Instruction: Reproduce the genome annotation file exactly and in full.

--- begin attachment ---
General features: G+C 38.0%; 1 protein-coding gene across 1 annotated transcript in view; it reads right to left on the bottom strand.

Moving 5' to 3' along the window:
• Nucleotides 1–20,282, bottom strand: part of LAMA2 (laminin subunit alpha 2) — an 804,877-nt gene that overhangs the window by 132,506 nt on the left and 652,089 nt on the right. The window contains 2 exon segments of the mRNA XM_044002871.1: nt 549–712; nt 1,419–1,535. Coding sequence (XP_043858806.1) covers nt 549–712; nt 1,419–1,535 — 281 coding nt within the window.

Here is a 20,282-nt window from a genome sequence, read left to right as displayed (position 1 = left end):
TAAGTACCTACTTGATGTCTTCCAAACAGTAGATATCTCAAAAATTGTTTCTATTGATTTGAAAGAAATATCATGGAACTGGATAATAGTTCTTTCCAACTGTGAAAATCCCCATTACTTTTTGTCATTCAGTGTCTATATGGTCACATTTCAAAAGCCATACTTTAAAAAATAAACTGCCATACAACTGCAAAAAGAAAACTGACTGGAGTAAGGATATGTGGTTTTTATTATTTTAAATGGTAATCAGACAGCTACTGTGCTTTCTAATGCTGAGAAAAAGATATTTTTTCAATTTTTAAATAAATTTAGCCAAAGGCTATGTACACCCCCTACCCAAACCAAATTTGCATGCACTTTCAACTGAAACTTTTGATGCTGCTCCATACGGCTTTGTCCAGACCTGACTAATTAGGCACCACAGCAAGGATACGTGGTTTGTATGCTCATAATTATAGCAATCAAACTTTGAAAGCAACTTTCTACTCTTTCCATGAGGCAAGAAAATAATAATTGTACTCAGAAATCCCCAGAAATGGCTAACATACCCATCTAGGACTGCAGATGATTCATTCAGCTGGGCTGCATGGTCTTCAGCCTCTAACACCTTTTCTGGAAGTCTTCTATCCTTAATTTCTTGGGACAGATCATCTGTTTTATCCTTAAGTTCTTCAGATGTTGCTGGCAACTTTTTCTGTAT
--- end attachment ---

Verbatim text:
General features: G+C 38.0%; 1 protein-coding gene across 1 annotated transcript in view; it reads right to left on the bottom strand.

Moving 5' to 3' along the window:
• Nucleotides 1–20,282, bottom strand: part of LAMA2 (laminin subunit alpha 2) — an 804,877-nt gene that overhangs the window by 132,506 nt on the left and 652,089 nt on the right. The window contains 2 exon segments of the mRNA XM_044002871.1: nt 549–712; nt 1,419–1,535. Coding sequence (XP_043858806.1) covers nt 549–712; nt 1,419–1,535 — 281 coding nt within the window.

Here is a 20,282-nt window from a genome sequence, read left to right as displayed (position 1 = left end):
TAAGTACCTACTTGATGTCTTCCAAACAGTAGATATCTCAAAAATTGTTTCTATTGATTTGAAAGAAATATCATGGAACTGGATAATAGTTCTTTCCAACTGTGAAAATCCCCATTACTTTTTGTCATTCAGTGTCTATATGGTCACATTTCAAAAGCCATACTTTAAAAAATAAACTGCCATACAACTGCAAAAAGAAAACTGACTGGAGTAAGGATATGTGGTTTTTATTATTTTAAATGGTAATCAGACAGCTACTGTGCTTTCTAATGCTGAGAAAAAGATATTTTTTCAATTTTTAAATAAATTTAGCCAAAGGCTATGTACACCCCCTACCCAAACCAAATTTGCATGCACTTTCAACTGAAACTTTTGATGCTGCTCCATACGGCTTTGTCCAGACCTGACTAATTAGGCACCACAGCAAGGATACGTGGTTTGTATGCTCATAATTATAGCAATCAAACTTTGAAAGCAACTTTCTACTCTTTCCATGAGGCAAGAAAATAATAATTGTACTCAGAAATCCCCAGAAATGGCTAACATACCCATCTAGGACTGCAGATGATTCATTCAGCTGGGCTGCATGGTCTTCAGCCTCTAACACCTTTTCTGGAAGTCTTCTATCCTTAATTTCTTGGGACAGATCATCTGTTTTATCCTTAAGTTCTTCAGATGTTGCTGGCAACTTTTTCTGTAT